Join a Tribe of Clever,
a tad melioristic) and curious people who love adventure and value the environment.
by Alicia Amerson
Project management skills are essential for successful drone flight planning and implementation.
How many of you are in drone businesses that really want to just fly the drone and not worry about the rest of the project components? As wonderful as this thought is, project management is an essential skill for conducting successful drone projects.
I spent over 12 years as a project manager working on environmental remediation projects and the skills I learned have helped my conservation research projects and my drone flight planning. I have also seen how the Triple Constraints cause managers to take short-cuts that might have heavy impacts to the quality of a deliverable. In the case of a drone flight, shortcuts may cause serious harm to wildlife or the environment.
Triple Constraint: A framework for evaluating competing demands. Project managers often talk of a “triple constraint” – project scope, time, and cost – in managing competing project requirements. (PMI, 2004, p377).
The scope refers to content. It's easy to understand that the more content we are required to obtain by the client the more time and cost will be added to the project. I like to think of the triple constraint simple like making a bowl of ice cream. What do I need to do so that everyone STILL wants to eat the ice cream at the end. So what goes into it. You may also think of your drone photos or maps as that yummy delicious media that people are waiting to consume.
As with many of life's plans - it's the planning that takes place that allows us to imagine what the end product will look like, how it will feel, or how it will be experienced.
Drone flight planning is no different.
Here are a few tips to get you started developing an outline for Triple Constraints in your drone flight plans.
1. Scope -
Let's set aside a few minutes to contemplate what the content is for most of your projects.
- Write down typical client goals for a project.
- Now write down your flight operational goals. Will you include reducing wildlife impacts or adding environmental protocols to your operations?
- What type of product will you deliver to the client?
- Are there specific features that you need to focus on to accomplish the goals?
- What specific tasks are you typically responsible for in your drone flight plans?
- Is your current project under tight deadlines or costs that might impact your ability to decrease wildlife disturbance?
2. Time -
The Project Management Institute (PMI) is the most highly recognized certification program in the world. Most certified project managers refer to their PMI. Under the PMI there are 7 processes to successful time management. You can take each one and dissect it for your drone flight operations. If you do, you'll know exactly how much time to charge your client if you work on time based projects. Let's say a client books you for half day or 2 hours. You can define your operational steps and put a specific time to each step. If you want to dive deeper here's a great article!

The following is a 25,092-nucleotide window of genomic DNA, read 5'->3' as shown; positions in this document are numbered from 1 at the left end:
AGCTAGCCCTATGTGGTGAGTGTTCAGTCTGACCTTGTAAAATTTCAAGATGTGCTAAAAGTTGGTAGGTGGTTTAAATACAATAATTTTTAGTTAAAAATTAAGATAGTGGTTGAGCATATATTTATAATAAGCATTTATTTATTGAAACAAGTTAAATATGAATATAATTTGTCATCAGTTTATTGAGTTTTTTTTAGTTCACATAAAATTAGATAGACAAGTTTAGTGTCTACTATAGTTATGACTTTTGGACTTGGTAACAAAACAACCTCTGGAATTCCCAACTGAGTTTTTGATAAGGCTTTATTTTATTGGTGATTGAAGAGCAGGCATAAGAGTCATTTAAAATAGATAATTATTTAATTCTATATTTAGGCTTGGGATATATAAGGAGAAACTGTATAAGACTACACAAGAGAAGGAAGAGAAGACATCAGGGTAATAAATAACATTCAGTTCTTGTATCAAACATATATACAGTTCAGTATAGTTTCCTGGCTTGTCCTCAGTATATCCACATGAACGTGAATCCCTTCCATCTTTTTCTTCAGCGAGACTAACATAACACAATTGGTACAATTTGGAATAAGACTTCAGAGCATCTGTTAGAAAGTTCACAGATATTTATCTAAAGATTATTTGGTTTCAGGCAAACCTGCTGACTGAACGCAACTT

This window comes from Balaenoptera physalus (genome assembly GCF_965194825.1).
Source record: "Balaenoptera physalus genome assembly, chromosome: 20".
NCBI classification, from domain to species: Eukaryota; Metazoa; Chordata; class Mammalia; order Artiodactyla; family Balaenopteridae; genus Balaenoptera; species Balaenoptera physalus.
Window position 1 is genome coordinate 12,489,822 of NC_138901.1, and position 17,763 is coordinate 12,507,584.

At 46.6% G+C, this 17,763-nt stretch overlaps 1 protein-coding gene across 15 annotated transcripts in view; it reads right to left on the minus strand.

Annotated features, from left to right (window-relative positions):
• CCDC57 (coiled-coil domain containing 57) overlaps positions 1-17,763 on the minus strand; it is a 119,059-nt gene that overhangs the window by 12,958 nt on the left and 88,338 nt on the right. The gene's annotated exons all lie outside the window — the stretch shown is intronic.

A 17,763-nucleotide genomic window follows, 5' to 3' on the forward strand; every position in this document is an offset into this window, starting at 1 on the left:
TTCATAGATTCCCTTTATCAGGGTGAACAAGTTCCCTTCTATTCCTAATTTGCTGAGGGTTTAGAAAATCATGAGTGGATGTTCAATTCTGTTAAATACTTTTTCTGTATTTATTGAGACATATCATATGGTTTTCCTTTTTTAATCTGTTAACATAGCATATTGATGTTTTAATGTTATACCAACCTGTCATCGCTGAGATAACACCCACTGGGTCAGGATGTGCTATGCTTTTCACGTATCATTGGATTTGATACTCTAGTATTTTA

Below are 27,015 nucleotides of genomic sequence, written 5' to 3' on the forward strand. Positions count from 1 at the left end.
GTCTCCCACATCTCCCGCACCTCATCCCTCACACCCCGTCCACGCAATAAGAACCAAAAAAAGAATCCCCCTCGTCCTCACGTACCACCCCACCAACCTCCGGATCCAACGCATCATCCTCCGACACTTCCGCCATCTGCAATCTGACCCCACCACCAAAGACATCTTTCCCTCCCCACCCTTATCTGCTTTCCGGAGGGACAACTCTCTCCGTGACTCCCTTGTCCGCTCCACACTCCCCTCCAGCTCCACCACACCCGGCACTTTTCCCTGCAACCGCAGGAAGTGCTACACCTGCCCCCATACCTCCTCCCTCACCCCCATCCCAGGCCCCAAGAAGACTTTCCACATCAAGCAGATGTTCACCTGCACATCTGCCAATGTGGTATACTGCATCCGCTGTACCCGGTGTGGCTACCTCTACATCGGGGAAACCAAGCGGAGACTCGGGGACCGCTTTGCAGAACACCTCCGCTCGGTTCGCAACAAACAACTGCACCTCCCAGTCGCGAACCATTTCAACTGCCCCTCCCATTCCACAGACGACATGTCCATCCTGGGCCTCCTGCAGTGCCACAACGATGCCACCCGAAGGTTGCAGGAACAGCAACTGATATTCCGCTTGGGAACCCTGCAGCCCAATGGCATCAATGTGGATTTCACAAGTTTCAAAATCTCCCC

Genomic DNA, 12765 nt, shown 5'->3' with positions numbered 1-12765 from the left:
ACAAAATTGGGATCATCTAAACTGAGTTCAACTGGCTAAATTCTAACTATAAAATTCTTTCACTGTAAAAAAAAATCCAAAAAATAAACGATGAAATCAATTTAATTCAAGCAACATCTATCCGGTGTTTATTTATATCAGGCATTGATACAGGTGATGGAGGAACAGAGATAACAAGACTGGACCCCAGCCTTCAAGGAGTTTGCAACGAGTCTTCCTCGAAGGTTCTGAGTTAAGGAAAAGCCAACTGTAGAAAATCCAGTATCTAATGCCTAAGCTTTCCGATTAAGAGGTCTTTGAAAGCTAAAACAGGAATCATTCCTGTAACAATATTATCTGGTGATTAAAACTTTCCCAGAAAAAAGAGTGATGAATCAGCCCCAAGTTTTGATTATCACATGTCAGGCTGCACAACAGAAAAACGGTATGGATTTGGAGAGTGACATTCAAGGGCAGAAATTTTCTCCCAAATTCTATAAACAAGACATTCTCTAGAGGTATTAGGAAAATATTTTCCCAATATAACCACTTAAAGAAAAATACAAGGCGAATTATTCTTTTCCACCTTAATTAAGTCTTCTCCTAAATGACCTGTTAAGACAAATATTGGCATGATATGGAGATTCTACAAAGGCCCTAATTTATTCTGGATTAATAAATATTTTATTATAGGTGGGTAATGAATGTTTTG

3. Cost -
Once you have your scope defined, identified activities, and set a time or schedule you're now ready to cost each step. By taking the time to go through the steps above you'll be able to make certain that each activity you complete will include your environmental costs and the correct values for protect wildlife when you fly. If you have to make time to get an extra permit to protect wildlife or take a class to reduce disturbance, those should be included in your time and costs. When you are working with this part of the project process, it is important that you understand your clients budget upfront. Before you take on a project you should have a fully disclosed conversation on the scope (deliverables and goals), time, and budget. You should also indicate your commitment to environmentally friendly drone flights, not to "green-wash" your client but to make certain that you've clearly made a commitment to the culture of flying responsibly and respecting wildlife.
There are many ways you can envision or use the triple constraint for your business. Some project managers like to use a value triple constraint or a management triple constraint, where the variables are changed. Mainly you need to use what works best for your business. Outlining your goals with resources, time, and costs are components of all drone jobs. When one of these areas are under a constraint this may have severe impacts on wildlife and not allow you to conduct the most environmentally conscious operations.
What are some ways you can work with your clients or employees to reduce the impacts of the triple constraints on your drone flight operations?
I've enjoyed writing a little bit different blog post related to drone businesses. I think it's time to go enjoy some ice cream before it melts.
Before I do, It would be great if you would do two things!
1. Take the Alimosphere Drone Stewardship Pledge
2. Sign up for our STRIVE Plan - drone planning for wildlife